Venus Transit June 5/6 2012

On June 5 and 6 2012, Venus made a rare transit across the face of the Sun for the second time in a decade, and the last time for more than 100 years. The following is from a NASA description:

The transit or passage of a planet across the face of the Sun is a relatively rare occurrence. As seen from Earth, only transits of Mercury and Venus are possible. On average, there are 13 transits of Mercury each century. In contrast, transits of Venus occur in pairs with more than a century separating each pair.

The last Venus transit was in 2004 so the second event of the pair will occur on Wednesday, June 6 (Tuesday, June 5 from the Western Hemisphere). The entire event will be widely visible from the western Pacific, eastern Asia and eastern Australia. Most of North and Central America, and northern South America will witness the beginning of the transit (on June 5) but the Sun will set before the event ends. Similarly, observers in Europe, western and central Asia, eastern Africa and western Australia will see the end of the event since the transit will already be in progress at sunrise from those locations.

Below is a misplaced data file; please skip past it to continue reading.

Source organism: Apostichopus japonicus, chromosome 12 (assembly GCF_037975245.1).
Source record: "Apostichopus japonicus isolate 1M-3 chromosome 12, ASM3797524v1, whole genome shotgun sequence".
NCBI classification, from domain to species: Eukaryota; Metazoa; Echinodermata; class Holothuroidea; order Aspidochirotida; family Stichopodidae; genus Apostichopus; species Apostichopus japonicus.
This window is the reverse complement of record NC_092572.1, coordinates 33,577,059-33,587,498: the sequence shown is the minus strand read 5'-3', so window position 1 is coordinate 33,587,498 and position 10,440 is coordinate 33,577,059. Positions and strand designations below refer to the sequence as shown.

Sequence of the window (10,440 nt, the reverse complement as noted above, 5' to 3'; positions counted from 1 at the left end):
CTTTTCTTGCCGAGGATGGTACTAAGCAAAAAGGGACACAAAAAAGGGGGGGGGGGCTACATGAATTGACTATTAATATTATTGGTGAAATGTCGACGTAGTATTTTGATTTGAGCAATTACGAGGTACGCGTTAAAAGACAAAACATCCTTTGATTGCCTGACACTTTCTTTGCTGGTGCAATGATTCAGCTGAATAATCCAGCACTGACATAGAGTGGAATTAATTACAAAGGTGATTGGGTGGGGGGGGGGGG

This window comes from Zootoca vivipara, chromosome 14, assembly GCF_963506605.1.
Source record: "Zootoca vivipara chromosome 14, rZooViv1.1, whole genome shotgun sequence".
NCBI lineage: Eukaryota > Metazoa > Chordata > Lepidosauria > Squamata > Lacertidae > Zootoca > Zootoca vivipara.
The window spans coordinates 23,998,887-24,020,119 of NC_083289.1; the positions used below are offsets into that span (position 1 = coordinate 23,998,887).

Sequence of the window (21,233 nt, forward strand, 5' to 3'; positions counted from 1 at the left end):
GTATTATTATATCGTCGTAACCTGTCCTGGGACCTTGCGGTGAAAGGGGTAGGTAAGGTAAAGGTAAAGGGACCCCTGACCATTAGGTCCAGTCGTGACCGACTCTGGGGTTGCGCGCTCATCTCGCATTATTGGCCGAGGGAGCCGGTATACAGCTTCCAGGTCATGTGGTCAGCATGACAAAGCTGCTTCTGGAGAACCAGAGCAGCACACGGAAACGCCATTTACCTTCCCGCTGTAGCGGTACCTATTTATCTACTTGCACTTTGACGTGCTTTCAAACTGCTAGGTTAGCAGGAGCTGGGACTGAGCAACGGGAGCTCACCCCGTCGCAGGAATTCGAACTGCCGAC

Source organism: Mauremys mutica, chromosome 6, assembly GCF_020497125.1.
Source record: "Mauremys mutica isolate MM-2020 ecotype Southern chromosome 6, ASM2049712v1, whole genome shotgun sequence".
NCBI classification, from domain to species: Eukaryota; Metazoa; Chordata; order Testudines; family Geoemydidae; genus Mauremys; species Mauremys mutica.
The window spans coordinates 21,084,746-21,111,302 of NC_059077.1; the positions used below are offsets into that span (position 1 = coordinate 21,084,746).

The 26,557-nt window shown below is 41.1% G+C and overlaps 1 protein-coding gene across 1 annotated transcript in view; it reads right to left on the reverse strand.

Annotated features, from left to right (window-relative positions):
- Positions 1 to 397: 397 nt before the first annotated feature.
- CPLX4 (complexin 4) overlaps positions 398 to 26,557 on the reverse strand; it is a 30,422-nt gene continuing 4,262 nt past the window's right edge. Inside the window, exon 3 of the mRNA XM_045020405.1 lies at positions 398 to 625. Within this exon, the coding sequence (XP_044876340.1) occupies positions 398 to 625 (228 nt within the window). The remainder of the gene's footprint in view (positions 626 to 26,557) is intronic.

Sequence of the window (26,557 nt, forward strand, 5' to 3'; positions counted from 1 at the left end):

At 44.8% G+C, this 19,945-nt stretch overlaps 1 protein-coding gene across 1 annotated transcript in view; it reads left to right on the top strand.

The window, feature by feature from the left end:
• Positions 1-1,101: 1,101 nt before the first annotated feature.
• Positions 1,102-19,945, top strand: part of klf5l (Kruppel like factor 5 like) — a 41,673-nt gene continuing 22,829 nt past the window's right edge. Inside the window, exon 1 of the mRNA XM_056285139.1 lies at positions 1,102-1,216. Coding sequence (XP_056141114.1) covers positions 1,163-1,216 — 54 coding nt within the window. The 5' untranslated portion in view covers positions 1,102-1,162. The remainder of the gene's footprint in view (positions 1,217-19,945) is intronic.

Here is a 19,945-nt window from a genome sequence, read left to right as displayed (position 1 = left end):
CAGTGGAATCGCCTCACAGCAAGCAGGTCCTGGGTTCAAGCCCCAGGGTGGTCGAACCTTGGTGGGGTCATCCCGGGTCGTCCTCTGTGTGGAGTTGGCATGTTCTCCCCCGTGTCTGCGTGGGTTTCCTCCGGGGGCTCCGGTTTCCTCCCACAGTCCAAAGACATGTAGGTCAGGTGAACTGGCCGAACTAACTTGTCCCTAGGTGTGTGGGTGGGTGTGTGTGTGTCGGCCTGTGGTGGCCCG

We decided to take an exploratory look at this, following a suggestion from Brian Josephson,

The time period that would seem to be relevant is difficult to specify, and we simply took the period of the transit plus a few minutes at both ends. The figure below is marked to show Contact I and Contact IV. There is a fairly persistent trend during the transit, but the deviation is not significant. We note that since this is an exploratory look, it does not warrant statistical interpretation. Single events are in any case not viable as tests of the general hypothesis of correlation between "global events" and deviations in GCP data. Bearing this out, the results for an exploration of the Venus transit in 2004 showed flat null results.

Venus Transit June
5/6 2012

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